An illustration depicting where to cut the adjustment lines.

Put a spare piece of paper underneath your pattern piece. 

Before you start spreading the lines open, we need to know how much room to add. We calculated this above. In my example, I need to add 2” (5 cm),  which will give us a total of 4” (10 cm) added across the whole front bodice. This is an example only and your number will likely be different. 

Let’s get back to the pattern. Start carefully moving pieces B and C out to the side. You will be adding room right where you drew line 2. At the same time, start moving piece C down so that the hemline is staying true. This will create a gap where line 1 used to be and this is where the dart will eventually go. 

An illustration depicting where to slash and spread the adjustment lines on the front piece of Wildwood.

The gap where line 2 was is most important. The sides of this gap should always be parallel and the width should be the number from the equation above. Once you are happy, tape pieces A, B and C in place. 

An illustration depicting which adjustment gap to spread according to your earlier FBA calculations.

Move Piece D into position so that it is the extension of the center front and is on the same straight line as piece C. Tape it down. 

An illustration depicting where to tape down your adjustment lines.

You will now have a dart-like shape on the side of the pattern piece, but it is not pointing at the right spot. It needs to be redrawn to point to your apex. Using a pen and a ruler, redraw the dart to point at the apex mark. (shown as line #4 in blue below). 

An illustration depicting how to redraft the dart lines.

Next, “back off” the dart point ~1” (2.5 cm) and redraw the dart again to the new point. We do this so our dart does not come to a point right on the nipple and draw attention to it. Make sure the dart legs are the same length and adjust as needed by adding some length to the shorter leg. Redraw underarm seam if necessary (it may have a bit of an angle in it—you want to smooth it out). Add a dart hat and admire your new dart! 

An illustration depicting how to redraft the dart lines.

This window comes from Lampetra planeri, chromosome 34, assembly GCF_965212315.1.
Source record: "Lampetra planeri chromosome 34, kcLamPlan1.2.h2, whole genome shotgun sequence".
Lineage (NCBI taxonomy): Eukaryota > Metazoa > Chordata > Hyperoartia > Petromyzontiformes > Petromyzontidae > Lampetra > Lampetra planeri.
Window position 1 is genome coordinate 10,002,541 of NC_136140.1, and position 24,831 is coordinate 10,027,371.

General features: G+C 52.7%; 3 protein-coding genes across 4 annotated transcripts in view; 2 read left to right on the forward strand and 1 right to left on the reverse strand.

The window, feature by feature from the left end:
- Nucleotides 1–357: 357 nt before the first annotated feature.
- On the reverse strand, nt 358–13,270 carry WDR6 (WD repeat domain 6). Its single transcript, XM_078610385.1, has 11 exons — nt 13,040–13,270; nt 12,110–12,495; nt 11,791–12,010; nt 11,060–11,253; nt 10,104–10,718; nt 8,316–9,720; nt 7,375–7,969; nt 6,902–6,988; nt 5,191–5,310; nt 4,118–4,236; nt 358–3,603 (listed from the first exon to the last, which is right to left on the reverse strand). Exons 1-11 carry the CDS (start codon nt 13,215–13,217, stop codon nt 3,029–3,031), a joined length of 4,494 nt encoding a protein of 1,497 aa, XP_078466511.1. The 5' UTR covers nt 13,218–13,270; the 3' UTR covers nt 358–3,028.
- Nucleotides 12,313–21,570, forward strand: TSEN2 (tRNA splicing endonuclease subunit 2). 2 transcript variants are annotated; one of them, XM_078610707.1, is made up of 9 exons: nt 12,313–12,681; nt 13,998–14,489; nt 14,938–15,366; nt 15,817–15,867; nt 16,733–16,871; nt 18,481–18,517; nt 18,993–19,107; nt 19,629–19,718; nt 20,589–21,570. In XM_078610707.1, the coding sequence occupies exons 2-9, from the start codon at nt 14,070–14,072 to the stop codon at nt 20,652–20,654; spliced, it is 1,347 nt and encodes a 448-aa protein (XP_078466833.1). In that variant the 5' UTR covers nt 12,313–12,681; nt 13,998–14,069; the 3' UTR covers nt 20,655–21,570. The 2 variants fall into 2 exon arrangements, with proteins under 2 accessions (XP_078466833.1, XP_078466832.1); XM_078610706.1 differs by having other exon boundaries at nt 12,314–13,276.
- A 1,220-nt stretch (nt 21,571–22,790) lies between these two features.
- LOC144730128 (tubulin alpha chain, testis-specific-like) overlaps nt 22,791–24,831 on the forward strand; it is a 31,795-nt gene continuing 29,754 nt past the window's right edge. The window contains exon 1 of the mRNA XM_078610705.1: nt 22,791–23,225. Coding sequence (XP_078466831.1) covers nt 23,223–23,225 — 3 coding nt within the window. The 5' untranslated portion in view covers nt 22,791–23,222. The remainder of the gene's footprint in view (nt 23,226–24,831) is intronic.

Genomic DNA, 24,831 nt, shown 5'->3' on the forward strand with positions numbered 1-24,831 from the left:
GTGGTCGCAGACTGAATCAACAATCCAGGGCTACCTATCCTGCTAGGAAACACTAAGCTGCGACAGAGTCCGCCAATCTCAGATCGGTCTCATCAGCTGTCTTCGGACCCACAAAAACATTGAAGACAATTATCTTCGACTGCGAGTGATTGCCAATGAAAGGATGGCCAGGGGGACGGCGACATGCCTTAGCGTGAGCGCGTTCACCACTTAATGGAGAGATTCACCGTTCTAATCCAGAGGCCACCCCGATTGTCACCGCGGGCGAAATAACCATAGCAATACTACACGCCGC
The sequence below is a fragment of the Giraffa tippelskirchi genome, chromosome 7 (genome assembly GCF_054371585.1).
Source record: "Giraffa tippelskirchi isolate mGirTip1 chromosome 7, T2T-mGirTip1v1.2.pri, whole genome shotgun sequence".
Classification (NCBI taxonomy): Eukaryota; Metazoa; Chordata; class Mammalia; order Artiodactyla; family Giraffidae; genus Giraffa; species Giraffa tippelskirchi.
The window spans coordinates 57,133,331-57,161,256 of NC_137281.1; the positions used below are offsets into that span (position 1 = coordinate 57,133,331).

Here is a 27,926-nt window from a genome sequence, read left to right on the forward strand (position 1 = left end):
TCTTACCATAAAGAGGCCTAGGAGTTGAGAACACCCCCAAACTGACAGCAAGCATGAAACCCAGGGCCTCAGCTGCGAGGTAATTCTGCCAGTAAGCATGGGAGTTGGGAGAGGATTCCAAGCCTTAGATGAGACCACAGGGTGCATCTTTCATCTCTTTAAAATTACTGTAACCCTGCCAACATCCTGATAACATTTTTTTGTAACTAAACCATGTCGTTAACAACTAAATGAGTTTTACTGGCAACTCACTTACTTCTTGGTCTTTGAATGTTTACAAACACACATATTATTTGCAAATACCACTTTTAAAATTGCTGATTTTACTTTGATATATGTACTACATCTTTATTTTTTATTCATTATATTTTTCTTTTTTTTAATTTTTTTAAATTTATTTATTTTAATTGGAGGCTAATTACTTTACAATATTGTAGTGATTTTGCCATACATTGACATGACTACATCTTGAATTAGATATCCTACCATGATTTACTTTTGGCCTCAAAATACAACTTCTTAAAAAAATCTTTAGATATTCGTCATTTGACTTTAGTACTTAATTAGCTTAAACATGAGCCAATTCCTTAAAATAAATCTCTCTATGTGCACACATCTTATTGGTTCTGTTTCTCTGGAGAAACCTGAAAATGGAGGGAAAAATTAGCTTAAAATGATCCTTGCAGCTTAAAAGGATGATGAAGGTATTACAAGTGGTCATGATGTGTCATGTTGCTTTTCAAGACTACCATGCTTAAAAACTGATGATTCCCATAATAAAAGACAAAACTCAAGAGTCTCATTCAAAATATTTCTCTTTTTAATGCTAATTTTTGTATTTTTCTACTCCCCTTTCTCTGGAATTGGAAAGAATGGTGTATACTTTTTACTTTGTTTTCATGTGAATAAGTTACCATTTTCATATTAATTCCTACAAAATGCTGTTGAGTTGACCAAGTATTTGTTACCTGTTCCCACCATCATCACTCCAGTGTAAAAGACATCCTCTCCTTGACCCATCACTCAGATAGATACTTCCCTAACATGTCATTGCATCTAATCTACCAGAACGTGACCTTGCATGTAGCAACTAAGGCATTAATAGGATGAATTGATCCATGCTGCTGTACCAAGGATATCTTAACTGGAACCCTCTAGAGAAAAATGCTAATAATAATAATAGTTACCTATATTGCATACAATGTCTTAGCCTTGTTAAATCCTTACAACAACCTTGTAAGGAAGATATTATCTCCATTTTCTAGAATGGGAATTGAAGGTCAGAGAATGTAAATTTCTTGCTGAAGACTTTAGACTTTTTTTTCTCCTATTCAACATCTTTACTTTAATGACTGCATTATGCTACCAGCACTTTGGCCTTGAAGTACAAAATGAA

Congrats! You just did an FBA on your Wildwood pattern!

We always recommend sewing a muslin when you make adjustments to a pattern. You can simply sew the front, back, and yoke for this pattern to test if the dart is in the correct place and is giving you the fit you desire. When making the Wildwood Jacket, add the sleeves to get an even better idea of the fit before you sew your final project!

We’ve got another blog post about how to sew this new dart on Wildwood. Because of the many layers of fabric and the quilting, there are some important considerations to make. You can check out that post here!

Don’t forget, Wildwood is on sale this week for 20% off! 

Get the Wildwood Jacket and Vest for 20% off during launch week!
About the author


Helen Wilkinson is the designer and founder of Helen's Closet Patterns. She also co-hosts the Love to Sew Podcast! Helen is obsessed with all things sewing and strives to share her passion and knowledge with the sewing community.

5 Comments on “How to Add a Dart to Wildwood (FBA)”

  1. Thank you so much for this, and for the terrific instructions on all your patterns. You two infuse your business with such a positive vibe as well – it comes through in the making of your designs. Happy Spring!

  2. I am a D cup and made a quick muslin and have gaping on the front armhole. It “maybe “ needs an FBA! I’m sewing a vest with prequilted fabric so can’t hid the dart legs in the layers. Do you think that the elastic trick the pattern shows for gaping back armholes would work on the front armhole as well? Can’t wait to sew it up! It looks like a great pattern!

    1. Hi Susan! Yes, you can add elastic to the front armhole to cinch it in a bit and get rid of that gaping. Try adding some to your muslin and see if you like it! If it still feels off, you may need an FBA.


Leave a Reply

Your email address will not be published. Required fields are marked *